National Indigenous History Month

Jun 08, 2022

June is National Indigenous History Month in Canada, and an invitation for us to educate ourselves on the lives, teachings and culture of the first people of Mi’kma’ki, and Indigenous communities across the country.

A year ago, we were united in grief by the devastating discoveries of unmarked graves on the sites of residential schools across the country. Revelations have continued since that deepen our collective sorrow at the generational pain brought about by the legacies of institutions built upon a foundation of colonialism. The recommendations of the Truth and Reconciliation Commission offer us a path forward beginning with education, awareness and knowledge.

To understand our role in reconciliation, what our individual pathways and actions look like, we must engage in meaningful dialogue with, and learn from our Mi’kmaq friends, neighbours, classmates and colleagues. Opportunities to participate in events and programming through June (and the rest of the year) are an entry point into building relationships with people and culture and are foundational to unpacking our colonial history and their legacies of harm. The knowledge we gain, and relationships we strengthen are starting points to meaningful action that will demonstrate our commitment to true reconciliation.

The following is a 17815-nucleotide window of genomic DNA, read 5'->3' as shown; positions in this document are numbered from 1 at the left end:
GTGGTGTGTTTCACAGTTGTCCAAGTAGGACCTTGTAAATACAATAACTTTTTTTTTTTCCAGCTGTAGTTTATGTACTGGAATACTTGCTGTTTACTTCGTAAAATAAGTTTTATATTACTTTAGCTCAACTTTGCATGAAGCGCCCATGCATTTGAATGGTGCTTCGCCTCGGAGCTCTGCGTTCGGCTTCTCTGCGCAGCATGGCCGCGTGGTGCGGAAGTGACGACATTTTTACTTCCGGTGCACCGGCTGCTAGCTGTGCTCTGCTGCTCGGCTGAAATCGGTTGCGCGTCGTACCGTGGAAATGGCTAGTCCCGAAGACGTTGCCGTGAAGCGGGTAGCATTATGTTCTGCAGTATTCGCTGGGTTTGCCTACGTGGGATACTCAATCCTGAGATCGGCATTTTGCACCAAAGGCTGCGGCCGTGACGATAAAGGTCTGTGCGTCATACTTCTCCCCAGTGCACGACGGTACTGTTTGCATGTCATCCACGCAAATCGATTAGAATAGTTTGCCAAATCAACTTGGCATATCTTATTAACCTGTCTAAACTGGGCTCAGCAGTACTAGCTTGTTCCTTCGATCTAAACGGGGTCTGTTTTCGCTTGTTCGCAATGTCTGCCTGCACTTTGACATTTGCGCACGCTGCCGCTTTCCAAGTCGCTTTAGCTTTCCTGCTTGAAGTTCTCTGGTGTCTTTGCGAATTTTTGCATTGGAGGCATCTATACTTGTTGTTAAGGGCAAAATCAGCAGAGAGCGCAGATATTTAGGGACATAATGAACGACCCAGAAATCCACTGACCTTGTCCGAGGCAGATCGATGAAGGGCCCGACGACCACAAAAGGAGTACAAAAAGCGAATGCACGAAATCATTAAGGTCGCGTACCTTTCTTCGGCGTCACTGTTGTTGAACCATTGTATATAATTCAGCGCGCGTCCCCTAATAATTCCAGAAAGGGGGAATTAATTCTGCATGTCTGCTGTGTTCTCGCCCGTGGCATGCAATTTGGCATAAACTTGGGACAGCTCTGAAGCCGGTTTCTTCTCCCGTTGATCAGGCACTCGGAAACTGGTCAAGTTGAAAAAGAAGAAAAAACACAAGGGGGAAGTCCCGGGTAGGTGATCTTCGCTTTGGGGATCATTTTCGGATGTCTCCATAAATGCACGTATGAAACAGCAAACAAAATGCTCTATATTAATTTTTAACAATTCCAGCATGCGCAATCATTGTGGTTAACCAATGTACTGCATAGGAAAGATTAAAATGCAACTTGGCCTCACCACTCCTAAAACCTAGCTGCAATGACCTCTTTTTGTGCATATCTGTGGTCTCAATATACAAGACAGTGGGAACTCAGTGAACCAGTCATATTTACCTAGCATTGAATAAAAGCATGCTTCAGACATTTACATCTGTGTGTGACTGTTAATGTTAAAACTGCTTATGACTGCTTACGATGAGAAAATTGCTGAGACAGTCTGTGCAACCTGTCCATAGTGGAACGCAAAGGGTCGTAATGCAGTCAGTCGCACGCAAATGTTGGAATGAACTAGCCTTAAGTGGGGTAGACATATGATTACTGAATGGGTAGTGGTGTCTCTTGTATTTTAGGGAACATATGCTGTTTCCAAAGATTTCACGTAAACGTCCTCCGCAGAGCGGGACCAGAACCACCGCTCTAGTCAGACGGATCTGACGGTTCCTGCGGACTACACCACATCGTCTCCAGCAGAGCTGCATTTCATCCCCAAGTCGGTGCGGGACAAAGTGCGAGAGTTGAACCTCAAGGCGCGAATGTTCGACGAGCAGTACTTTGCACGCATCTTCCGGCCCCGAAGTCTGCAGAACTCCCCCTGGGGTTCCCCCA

It is illegal to discriminate against someone based on their ethnic, national or aboriginal origin as protected by the Nova Scotia Human Rights Act. As language evolves it is important to recognize these rights extend to all L’nuk and Indigenous persons. Similarly, it is important that the Commission acknowledges that we are in Mi'kma'ki, the ancestral and unceded territory of the Mi’kmaq people and that this territory is covered by the Treaties of Peace and Friendship.

The Nova Scotia Human Rights Commission is committed to protecting and advancing the rights of the Mi’kmaq peoples. We will continue this important work by fostering stronger relationships in communities across the province, removing barriers to access for those seeking support to resolve human rights disputes, and creating opportunities to enrich our understanding of issues effecting all L’nuk people.



The preceding is a statement from Joseph Fraser, Director & CEO of the Nova Scotia Human Rights Commission.